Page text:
Last season Evan Turner led the Ohio State men’s basketball team in nearly every offensive category on his way to being Associated Press Player of the Year. Of all the questions his departure presented, the greatest might be who will be able to create open shots off the dribble.
The three returning starters trying to provide the answer — Jon Diebler, William Buford and David Lighty — averaged just 16.3 points per game inside the 3-point arc last season. Turner almost matched that number himself with 14 points a game from that area.
Despite the apparent deficiencies, the team does not seem concerned.
“My strength is penetration, and Will’s is as well,” Lighty said. “So I think our offense is set up for us to penetrate.”
Lighty and Buford proved that they could drive the ball last year but rarely needed to because of Turner’s prowess, Diebler said. However, the senior guard emphasized the team’s need to improve.
“This year, I think us elevating our game to the next level and being able to add another dimension to our game” is important, Diebler said. “It makes us three, as a group, harder to guard.”
Though the guards have been focusing on improving their ability to drive to the basket, don’t expect the team to shoot fewer threes. The Buckeyes scored 30 percent of their points from behind the arc last season, with the three returning guards connecting on 209 3-point shots.
“Evan didn’t really shoot that many threes,” Lighty said. “He created a lot, (but) I think it will probably be about the same this year.”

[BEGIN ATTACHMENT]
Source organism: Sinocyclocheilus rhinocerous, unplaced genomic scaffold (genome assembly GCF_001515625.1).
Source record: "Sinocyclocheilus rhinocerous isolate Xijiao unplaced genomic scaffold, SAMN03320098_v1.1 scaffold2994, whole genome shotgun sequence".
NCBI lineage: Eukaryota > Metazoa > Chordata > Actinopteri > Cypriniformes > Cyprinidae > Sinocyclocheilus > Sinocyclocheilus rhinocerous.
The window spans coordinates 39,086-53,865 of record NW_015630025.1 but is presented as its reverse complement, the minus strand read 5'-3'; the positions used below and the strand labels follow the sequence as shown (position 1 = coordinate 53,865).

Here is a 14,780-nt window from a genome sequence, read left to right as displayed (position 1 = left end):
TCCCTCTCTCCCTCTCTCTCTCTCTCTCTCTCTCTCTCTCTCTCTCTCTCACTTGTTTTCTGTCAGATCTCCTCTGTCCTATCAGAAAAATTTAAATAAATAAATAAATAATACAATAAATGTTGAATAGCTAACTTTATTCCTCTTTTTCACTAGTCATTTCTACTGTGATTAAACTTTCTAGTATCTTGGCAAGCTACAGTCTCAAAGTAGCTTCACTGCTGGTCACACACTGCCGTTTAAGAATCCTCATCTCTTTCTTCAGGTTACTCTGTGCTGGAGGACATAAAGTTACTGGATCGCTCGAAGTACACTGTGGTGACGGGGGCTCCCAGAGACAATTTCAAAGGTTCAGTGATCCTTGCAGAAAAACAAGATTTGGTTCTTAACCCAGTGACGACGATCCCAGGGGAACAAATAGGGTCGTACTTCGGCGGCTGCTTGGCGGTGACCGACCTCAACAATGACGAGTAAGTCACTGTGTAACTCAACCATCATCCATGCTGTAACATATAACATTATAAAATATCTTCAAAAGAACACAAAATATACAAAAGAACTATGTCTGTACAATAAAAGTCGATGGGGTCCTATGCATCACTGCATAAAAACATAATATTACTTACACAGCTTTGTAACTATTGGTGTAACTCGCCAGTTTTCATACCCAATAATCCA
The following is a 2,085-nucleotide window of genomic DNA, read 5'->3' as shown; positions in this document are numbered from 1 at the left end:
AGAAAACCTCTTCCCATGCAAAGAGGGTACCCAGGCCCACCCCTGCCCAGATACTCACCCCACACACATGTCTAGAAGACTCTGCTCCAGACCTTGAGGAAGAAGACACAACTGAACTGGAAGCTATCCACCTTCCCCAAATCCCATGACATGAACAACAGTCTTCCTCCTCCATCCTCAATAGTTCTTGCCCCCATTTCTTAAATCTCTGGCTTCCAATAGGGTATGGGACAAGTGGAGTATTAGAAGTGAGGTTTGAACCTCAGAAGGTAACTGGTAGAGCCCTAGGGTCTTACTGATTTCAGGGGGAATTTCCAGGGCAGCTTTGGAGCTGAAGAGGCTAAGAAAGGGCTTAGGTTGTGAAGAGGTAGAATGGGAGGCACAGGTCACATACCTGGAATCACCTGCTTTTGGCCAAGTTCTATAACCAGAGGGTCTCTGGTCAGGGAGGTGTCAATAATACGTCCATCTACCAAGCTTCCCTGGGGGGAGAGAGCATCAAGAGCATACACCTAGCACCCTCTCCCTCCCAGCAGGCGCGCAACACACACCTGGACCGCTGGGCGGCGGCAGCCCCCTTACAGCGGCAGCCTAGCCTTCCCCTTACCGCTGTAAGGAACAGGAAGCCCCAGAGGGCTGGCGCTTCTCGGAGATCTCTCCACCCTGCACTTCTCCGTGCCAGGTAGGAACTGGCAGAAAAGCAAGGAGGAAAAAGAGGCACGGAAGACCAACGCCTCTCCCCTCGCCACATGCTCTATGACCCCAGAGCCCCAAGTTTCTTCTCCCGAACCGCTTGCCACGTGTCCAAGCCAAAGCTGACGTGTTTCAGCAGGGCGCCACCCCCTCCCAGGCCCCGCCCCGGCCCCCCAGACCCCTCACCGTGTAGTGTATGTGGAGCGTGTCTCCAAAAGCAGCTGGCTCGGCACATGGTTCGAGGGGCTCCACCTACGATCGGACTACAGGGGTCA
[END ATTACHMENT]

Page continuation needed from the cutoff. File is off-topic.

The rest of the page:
Different players will have to create opportunities by getting to the basket off the dribble.
“We’ve all been working on getting to the paint and finishing through contact,” Buford said.
Lighty said he expects some of the freshmen to fill the gap Turner left behind.
Freshman Jordan Sibert is “real athletic, real crafty with the ball,” Lighty said. “He can get inside the paint and make things happen.”
Another option could be freshman point guard Aaron Craft, who coach Thad Matta said has been impressive during practices.
“Aaron’s the type of kid that anything you ask him to do he’s going to do it and he’s going to do it the way you want him to do it,” Matta said.
Matta said he expects the upperclassmen to push the freshmen.
“You’ve got four returning starters,” he said. “That should be great motivation for the young guys to say, ‘Hey, if I want to get on the court, I have to be really good to knock one of those guys off.'”
With the addition of talented freshmen alongside returning players with new roles, losing Turner’s ability to penetrate might not be a problem.
“I think with the team that we have coming back,” Lighty said, “it’s just going to be a lot of mini Evan Turners out there.”